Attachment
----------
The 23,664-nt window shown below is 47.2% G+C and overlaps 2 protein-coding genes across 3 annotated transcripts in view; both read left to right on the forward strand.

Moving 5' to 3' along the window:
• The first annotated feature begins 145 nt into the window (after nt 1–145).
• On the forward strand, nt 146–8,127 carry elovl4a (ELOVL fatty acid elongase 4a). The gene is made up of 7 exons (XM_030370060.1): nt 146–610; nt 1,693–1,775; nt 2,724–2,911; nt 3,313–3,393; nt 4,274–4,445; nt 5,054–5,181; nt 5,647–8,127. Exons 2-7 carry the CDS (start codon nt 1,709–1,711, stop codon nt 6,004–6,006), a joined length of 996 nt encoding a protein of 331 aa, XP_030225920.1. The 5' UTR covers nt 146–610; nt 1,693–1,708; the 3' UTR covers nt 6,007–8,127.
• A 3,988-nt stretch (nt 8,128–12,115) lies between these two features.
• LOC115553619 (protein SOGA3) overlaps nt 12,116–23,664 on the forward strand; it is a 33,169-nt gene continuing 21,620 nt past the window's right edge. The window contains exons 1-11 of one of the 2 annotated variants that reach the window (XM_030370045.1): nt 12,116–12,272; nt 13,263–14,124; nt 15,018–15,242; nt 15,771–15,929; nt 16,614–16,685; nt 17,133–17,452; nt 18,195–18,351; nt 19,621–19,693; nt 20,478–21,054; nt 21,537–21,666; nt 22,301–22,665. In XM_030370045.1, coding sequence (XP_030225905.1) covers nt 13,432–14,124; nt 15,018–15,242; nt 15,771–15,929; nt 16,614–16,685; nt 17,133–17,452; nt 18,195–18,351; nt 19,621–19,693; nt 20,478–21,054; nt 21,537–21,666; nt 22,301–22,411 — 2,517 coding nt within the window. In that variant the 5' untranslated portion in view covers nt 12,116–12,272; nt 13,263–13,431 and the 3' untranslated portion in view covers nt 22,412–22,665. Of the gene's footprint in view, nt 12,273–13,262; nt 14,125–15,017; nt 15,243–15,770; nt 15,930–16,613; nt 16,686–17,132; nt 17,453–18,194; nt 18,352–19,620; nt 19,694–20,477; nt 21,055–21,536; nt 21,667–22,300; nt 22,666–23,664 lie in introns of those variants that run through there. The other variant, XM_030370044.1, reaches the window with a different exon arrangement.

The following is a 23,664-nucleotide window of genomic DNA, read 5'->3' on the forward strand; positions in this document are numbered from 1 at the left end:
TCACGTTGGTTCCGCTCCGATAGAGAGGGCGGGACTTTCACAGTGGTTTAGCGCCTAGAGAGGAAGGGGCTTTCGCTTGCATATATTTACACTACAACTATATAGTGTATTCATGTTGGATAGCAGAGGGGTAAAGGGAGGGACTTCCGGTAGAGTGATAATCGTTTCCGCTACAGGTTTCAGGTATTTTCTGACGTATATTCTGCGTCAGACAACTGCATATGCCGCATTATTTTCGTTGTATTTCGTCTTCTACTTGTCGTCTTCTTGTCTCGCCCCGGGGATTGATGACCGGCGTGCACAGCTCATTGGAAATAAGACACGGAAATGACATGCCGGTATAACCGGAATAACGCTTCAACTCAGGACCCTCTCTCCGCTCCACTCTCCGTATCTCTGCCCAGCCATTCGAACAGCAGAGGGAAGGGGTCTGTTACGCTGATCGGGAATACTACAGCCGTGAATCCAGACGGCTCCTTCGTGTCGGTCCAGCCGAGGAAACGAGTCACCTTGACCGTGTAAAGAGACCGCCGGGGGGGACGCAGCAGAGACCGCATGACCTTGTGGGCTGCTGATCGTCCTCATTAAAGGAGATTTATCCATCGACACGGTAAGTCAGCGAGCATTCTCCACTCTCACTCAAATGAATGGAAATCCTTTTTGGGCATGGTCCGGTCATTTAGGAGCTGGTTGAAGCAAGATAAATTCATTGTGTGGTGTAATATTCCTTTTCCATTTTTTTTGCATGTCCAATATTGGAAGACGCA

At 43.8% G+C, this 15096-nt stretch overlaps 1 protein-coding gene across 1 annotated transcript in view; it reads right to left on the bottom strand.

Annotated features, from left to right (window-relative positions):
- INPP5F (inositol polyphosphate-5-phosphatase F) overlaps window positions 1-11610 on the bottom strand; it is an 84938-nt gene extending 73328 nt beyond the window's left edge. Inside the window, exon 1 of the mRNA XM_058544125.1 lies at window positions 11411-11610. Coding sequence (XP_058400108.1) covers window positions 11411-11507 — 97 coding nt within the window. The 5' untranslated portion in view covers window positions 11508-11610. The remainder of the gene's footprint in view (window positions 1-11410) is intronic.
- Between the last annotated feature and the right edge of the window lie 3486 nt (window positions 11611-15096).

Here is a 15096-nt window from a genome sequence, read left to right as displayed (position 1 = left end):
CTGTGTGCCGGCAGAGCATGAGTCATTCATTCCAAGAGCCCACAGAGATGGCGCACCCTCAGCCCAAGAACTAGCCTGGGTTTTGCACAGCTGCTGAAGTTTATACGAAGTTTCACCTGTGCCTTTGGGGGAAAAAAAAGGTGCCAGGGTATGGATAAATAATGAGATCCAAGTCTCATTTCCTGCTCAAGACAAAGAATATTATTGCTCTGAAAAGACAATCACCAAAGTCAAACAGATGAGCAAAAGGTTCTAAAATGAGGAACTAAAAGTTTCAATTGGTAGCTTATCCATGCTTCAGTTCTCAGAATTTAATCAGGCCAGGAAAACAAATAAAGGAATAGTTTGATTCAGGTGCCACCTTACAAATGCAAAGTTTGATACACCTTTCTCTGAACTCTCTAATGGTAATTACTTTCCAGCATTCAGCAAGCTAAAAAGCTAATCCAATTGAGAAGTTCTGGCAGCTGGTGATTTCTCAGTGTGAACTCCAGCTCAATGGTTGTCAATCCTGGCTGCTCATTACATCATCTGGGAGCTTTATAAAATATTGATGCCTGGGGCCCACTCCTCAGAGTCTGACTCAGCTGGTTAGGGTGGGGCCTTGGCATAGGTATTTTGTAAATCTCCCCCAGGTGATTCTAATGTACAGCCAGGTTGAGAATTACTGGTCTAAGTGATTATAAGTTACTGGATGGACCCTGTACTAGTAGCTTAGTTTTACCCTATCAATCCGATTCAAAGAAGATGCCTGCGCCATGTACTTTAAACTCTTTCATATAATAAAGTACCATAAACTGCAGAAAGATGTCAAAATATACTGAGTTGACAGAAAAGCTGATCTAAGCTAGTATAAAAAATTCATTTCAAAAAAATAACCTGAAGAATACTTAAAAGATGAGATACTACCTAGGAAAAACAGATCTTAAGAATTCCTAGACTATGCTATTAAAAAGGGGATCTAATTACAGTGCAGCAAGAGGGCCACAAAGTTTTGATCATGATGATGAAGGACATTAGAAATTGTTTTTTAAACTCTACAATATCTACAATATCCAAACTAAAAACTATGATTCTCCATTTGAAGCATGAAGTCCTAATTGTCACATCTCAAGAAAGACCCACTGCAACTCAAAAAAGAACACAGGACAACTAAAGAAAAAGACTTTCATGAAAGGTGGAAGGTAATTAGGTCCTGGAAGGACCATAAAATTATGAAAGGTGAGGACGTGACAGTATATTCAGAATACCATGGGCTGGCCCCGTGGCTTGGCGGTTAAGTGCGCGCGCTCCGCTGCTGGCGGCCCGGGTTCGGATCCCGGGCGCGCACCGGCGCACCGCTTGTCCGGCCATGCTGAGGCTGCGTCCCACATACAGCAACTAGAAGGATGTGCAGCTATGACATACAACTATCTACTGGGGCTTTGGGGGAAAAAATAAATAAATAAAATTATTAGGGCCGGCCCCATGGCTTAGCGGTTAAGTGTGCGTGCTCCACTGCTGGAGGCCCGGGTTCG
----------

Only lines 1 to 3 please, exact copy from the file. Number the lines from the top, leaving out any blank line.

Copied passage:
The 23,664-nt window shown below is 47.2% G+C and overlaps 2 protein-coding genes across 3 annotated transcripts in view; both read left to right on the forward strand.

Moving 5' to 3' along the window:
• The first annotated feature begins 145 nt into the window (after nt 1–145).